## How to calculate with dates and hours in R

A while ago I was asked whether calculating with datums and hours is possible in R. Especially, if you added an hours to 23:45 (say Jan 1, 2010) , would R know to jump to the next day – 00:45 (jan 2, 2010)? The answer is yes. Our only job is to tell R in what format our datum and time is. After we have done so, we can use these datums and times for different calculations.

Let’s say we have a vector (or any other object type) with datum and hour:

1.1.2010 11:35

We need to tell R that this is in fact a POSIX type object, whereas we need to specify which number corresponds to what. We will tell it that the first number is day, followed by a dot (.), followed by a month, followed by a dot… You get the picture. This is done through the format argument.

dtm <- strptime(c("1.1.2010 11:35"), format = "%d.%m.%Y %H:%M", tz = "CET")

While the inclusion of tz argument (time zone) is not applicable here, be careful if you’re calculating with datums and times from different time zones. For the following examples, I’ve added another element to the vector to spice things up.

> dtm [1] "2010-01-01 11:35:00 CET" "2010-02-01 08:45:00 CET" > str(dtm) POSIXlt[1:9], format: "2010-01-01 11:35:00" "2010-02-01 08:45:00"

For pedagogic purposes, I will make things a wee more complicated (at least for novice). Let’s write two simple (and I mean SIMPLE) yet not mandatory functions that will convert hours and minutes to seconds. Because calculating with POSIX objects is done via seconds (see below), by using these functions we free ourselves from typing 3 * 3600 every time we want to use 3 hours or 3*60 for 3 minutes. At least in my view, this makes the code (where we calculate) a bit more readable.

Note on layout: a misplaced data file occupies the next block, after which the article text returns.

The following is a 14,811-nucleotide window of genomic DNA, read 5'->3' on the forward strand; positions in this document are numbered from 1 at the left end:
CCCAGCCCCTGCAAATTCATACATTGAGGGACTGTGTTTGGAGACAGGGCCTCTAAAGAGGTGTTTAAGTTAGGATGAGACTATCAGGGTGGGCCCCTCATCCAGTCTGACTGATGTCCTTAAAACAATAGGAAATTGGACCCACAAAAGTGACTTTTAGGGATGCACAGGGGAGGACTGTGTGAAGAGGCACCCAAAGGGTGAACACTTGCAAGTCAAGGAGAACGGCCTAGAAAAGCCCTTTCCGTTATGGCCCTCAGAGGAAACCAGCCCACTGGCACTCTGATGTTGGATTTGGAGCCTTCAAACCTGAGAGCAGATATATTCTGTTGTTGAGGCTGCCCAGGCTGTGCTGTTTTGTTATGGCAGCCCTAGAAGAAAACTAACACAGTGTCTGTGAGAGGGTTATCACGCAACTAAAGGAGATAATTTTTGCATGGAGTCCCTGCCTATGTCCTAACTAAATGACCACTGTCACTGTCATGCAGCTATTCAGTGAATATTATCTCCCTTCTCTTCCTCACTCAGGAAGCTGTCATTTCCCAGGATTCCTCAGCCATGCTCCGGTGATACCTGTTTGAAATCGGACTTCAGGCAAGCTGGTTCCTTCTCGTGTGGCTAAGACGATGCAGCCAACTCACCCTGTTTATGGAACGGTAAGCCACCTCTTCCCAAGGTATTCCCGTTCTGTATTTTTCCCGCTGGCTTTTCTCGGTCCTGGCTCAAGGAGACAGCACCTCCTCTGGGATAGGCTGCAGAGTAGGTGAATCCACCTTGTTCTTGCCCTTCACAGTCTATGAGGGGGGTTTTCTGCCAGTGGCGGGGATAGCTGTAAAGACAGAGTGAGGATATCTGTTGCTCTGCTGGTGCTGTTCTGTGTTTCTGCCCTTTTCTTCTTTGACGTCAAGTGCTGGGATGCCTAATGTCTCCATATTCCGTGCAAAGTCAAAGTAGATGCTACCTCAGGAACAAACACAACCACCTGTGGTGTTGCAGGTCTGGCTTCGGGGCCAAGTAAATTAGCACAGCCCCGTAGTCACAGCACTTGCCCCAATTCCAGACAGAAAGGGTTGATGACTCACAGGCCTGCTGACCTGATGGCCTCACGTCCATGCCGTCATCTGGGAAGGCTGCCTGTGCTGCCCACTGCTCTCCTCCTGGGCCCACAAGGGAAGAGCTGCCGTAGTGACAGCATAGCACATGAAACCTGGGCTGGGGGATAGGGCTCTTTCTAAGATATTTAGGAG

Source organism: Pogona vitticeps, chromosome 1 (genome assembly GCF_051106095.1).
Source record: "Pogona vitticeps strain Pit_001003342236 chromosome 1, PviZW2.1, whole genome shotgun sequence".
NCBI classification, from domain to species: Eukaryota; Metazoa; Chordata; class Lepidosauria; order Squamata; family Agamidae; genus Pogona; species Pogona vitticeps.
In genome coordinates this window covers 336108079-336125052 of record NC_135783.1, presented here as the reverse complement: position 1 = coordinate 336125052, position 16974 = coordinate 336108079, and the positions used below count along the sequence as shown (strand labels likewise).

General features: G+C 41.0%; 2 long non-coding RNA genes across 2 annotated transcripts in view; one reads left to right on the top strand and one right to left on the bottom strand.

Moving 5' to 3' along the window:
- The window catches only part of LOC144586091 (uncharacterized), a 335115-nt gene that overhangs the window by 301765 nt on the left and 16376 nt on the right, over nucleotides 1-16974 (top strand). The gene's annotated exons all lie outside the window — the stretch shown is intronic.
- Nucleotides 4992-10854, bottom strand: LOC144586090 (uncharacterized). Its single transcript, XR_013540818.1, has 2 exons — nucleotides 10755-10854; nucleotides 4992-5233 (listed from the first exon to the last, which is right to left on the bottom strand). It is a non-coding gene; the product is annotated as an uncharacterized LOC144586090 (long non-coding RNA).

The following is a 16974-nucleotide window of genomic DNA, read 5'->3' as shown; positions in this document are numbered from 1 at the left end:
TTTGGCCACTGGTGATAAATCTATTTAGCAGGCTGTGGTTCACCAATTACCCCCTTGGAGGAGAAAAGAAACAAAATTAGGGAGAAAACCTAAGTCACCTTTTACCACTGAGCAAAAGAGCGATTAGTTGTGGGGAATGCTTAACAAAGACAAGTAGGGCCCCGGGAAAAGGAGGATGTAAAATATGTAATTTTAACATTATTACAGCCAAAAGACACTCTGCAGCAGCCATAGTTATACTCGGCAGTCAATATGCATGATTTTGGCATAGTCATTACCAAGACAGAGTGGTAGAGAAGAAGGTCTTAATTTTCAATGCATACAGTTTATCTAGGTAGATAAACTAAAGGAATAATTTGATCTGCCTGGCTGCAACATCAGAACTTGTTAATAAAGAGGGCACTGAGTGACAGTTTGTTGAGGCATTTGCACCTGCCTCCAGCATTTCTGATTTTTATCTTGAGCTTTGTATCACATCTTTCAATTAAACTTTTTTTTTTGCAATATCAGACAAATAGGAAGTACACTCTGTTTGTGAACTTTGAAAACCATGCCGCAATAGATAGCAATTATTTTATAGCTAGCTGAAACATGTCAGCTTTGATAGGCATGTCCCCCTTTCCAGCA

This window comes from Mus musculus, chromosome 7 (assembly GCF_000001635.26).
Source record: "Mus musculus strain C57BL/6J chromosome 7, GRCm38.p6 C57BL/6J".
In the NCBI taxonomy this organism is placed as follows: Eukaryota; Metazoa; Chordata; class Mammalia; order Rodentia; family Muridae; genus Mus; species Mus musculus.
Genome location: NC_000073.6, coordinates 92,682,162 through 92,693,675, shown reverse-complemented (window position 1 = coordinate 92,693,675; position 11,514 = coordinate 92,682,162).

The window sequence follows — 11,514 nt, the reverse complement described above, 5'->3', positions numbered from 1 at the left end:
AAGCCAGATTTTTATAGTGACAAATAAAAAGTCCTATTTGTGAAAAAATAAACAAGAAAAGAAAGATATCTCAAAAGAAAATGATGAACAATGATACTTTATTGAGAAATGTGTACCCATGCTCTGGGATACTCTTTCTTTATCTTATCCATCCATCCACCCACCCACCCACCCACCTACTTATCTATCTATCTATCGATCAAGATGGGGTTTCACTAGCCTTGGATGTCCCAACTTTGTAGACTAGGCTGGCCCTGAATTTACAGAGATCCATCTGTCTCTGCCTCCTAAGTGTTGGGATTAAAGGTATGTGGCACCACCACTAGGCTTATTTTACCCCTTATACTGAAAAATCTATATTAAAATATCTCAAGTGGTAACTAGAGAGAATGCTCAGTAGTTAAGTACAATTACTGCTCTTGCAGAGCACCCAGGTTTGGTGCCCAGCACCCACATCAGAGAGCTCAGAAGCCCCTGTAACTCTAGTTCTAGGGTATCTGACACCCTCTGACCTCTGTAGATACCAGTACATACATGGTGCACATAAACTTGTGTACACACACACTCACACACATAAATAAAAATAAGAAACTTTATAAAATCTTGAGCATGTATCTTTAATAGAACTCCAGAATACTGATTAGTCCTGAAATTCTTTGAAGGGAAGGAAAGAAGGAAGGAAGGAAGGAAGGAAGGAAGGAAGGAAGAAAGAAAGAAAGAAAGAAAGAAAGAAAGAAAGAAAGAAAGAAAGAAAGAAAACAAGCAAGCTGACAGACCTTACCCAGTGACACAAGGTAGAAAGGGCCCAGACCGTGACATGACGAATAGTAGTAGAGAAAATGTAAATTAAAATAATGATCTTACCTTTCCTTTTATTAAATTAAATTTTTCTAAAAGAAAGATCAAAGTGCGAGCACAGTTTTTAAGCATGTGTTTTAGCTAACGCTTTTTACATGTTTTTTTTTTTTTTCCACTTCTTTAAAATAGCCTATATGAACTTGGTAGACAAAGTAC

Here are the two functions:

hrs <- function(u) { x <- u * 3600 return(x) } mns <- function(m) { x <- m * 60 return(x) }

This will add three hours to the current date/time values in dtm

> dtm + hrs(3) [1] "2010-01-01 14:35:00 CET" "2010-02-01 11:45:00 CET"

This will add 3 hours and 10 minutes.

> dtm + hrs(3) + mns(10) [1] "2010-01-01 14:45:00 CET" "2010-02-01 11:55:00 CET"

If we hadn’t used our functions, our input would look like this

> dtm + 3*3600 + 10*60 [1] "2010-01-01 14:45:00 CET" "2010-02-01 11:55:00 CET"

See, I told you hrs() and mns() is more intuitive. ðŸ˜›

We can also subtract. Let’s cut off 111 seconds

> dtm - 111 [1] "2010-01-01 11:33:09 CET" "2010-02-01 08:43:09 CET"

We are interested if datum will change if we add enough hours (or minutes). Let’s add 15 hours.

> dtm + hrs(15) [1] "2010-01-02 02:35:00 CET" "2010-02-01 23:45:00 CET"

No surprises there – first element changed to the next day and the seconds element fell short for 15 minutes.

If we’re curious how far apart are two datums, we use the following function:

> difftime(dtm2[1], dtm2[2]) Time difference of -30.88194 days

All this and more can be also found in The R Book by Michael J. Crawley. This particular chapter can be accessed through the web. Data manipulations with R by Phil Specter can in part be previewed here (kudos to aL3xa for pointing it out). Help pages on datums and time classes can be found in

?DateTimeClasses